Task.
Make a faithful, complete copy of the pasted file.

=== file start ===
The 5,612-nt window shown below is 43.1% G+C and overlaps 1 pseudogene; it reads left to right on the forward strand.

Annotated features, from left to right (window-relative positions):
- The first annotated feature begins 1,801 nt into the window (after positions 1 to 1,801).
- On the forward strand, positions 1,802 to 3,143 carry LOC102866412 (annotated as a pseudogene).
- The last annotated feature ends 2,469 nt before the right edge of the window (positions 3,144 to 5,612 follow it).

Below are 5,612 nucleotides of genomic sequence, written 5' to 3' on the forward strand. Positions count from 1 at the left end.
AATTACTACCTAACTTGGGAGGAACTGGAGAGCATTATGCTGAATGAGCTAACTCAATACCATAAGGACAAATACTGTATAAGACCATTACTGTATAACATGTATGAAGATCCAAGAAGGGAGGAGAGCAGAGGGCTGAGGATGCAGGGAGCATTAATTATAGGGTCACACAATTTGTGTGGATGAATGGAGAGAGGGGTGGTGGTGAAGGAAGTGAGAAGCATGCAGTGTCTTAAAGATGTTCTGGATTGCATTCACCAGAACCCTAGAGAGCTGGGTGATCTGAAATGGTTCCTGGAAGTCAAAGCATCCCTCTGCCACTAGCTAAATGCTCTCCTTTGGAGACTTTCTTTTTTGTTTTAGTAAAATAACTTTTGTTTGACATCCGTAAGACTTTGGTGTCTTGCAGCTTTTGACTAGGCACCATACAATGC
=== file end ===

The 5,612-nt window shown below is 43.1% G+C and overlaps 1 pseudogene; it reads left to right on the forward strand.

Annotated features, from left to right (window-relative positions):
- The first annotated feature begins 1,801 nt into the window (after positions 1 to 1,801).
- On the forward strand, positions 1,802 to 3,143 carry LOC102866412 (annotated as a pseudogene).
- The last annotated feature ends 2,469 nt before the right edge of the window (positions 3,144 to 5,612 follow it).

Below are 5,612 nucleotides of genomic sequence, written 5' to 3' on the forward strand. Positions count from 1 at the left end.
AATTACTACCTAACTTGGGAGGAACTGGAGAGCATTATGCTGAATGAGCTAACTCAATACCATAAGGACAAATACTGTATAAGACCATTACTGTATAACATGTATGAAGATCCAAGAAGGGAGGAGAGCAGAGGGCTGAGGATGCAGGGAGCATTAATTATAGGGTCACACAATTTGTGTGGATGAATGGAGAGAGGGGTGGTGGTGAAGGAAGTGAGAAGCATGCAGTGTCTTAAAGATGTTCTGGATTGCATTCACCAGAACCCTAGAGAGCTGGGTGATCTGAAATGGTTCCTGGAAGTCAAAGCATCCCTCTGCCACTAGCTAAATGCTCTCCTTTGGAGACTTTCTTTTTTGTTTTAGTAAAATAACTTTTGTTTGACATCCGTAAGACTTTGGTGTCTTGCAGCTTTTGACTAGGCACCATACAATGC